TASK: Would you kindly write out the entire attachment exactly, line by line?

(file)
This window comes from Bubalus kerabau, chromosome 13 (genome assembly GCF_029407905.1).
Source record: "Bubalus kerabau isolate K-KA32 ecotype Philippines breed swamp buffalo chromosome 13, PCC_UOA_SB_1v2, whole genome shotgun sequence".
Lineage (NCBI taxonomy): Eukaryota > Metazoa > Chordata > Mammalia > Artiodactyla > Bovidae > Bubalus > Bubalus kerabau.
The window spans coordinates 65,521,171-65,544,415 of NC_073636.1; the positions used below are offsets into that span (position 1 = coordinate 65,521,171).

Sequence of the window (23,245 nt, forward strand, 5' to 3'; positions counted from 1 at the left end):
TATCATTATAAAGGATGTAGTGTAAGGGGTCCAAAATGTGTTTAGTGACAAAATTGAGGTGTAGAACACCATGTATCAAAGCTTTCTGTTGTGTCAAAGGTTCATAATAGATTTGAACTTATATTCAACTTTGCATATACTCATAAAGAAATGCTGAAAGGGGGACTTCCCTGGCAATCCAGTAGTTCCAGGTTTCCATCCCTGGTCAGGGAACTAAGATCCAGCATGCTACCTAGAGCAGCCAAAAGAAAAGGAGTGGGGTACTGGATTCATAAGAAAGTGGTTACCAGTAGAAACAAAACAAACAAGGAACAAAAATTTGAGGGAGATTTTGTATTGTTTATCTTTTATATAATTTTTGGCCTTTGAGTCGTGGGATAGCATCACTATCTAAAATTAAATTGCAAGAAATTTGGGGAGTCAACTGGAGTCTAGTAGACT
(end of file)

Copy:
This window comes from Bubalus kerabau, chromosome 13 (genome assembly GCF_029407905.1).
Source record: "Bubalus kerabau isolate K-KA32 ecotype Philippines breed swamp buffalo chromosome 13, PCC_UOA_SB_1v2, whole genome shotgun sequence".
Lineage (NCBI taxonomy): Eukaryota > Metazoa > Chordata > Mammalia > Artiodactyla > Bovidae > Bubalus > Bubalus kerabau.
The window spans coordinates 65,521,171-65,544,415 of NC_073636.1; the positions used below are offsets into that span (position 1 = coordinate 65,521,171).

Sequence of the window (23,245 nt, forward strand, 5' to 3'; positions counted from 1 at the left end):
TATCATTATAAAGGATGTAGTGTAAGGGGTCCAAAATGTGTTTAGTGACAAAATTGAGGTGTAGAACACCATGTATCAAAGCTTTCTGTTGTGTCAAAGGTTCATAATAGATTTGAACTTATATTCAACTTTGCATATACTCATAAAGAAATGCTGAAAGGGGGACTTCCCTGGCAATCCAGTAGTTCCAGGTTTCCATCCCTGGTCAGGGAACTAAGATCCAGCATGCTACCTAGAGCAGCCAAAAGAAAAGGAGTGGGGTACTGGATTCATAAGAAAGTGGTTACCAGTAGAAACAAAACAAACAAGGAACAAAAATTTGAGGGAGATTTTGTATTGTTTATCTTTTATATAATTTTTGGCCTTTGAGTCGTGGGATAGCATCACTATCTAAAATTAAATTGCAAGAAATTTGGGGAGTCAACTGGAGTCTAGTAGACT